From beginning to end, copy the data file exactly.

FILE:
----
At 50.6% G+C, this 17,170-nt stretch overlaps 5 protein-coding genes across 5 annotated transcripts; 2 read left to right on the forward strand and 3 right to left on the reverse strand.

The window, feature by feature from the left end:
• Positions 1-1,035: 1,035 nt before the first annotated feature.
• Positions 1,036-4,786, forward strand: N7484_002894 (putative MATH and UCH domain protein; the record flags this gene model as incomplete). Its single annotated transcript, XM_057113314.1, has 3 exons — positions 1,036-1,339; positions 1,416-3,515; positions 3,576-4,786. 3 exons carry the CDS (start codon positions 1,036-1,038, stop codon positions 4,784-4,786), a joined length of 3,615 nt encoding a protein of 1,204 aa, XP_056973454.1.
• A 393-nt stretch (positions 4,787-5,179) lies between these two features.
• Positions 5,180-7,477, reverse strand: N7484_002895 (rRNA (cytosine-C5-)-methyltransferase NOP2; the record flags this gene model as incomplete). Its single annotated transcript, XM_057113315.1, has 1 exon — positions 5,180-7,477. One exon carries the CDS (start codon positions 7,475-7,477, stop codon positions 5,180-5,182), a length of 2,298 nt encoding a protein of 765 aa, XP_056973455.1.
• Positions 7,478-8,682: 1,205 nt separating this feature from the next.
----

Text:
At 50.6% G+C, this 17,170-nt stretch overlaps 5 protein-coding genes across 5 annotated transcripts; 2 read left to right on the forward strand and 3 right to left on the reverse strand.

The window, feature by feature from the left end:
• Positions 1-1,035: 1,035 nt before the first annotated feature.
• Positions 1,036-4,786, forward strand: N7484_002894 (putative MATH and UCH domain protein; the record flags this gene model as incomplete). Its single annotated transcript, XM_057113314.1, has 3 exons — positions 1,036-1,339; positions 1,416-3,515; positions 3,576-4,786. 3 exons carry the CDS (start codon positions 1,036-1,038, stop codon positions 4,784-4,786), a joined length of 3,615 nt encoding a protein of 1,204 aa, XP_056973454.1.
• A 393-nt stretch (positions 4,787-5,179) lies between these two features.
• Positions 5,180-7,477, reverse strand: N7484_002895 (rRNA (cytosine-C5-)-methyltransferase NOP2; the record flags this gene model as incomplete). Its single annotated transcript, XM_057113315.1, has 1 exon — positions 5,180-7,477. One exon carries the CDS (start codon positions 7,475-7,477, stop codon positions 5,180-5,182), a length of 2,298 nt encoding a protein of 765 aa, XP_056973455.1.
• Positions 7,478-8,682: 1,205 nt separating this feature from the next.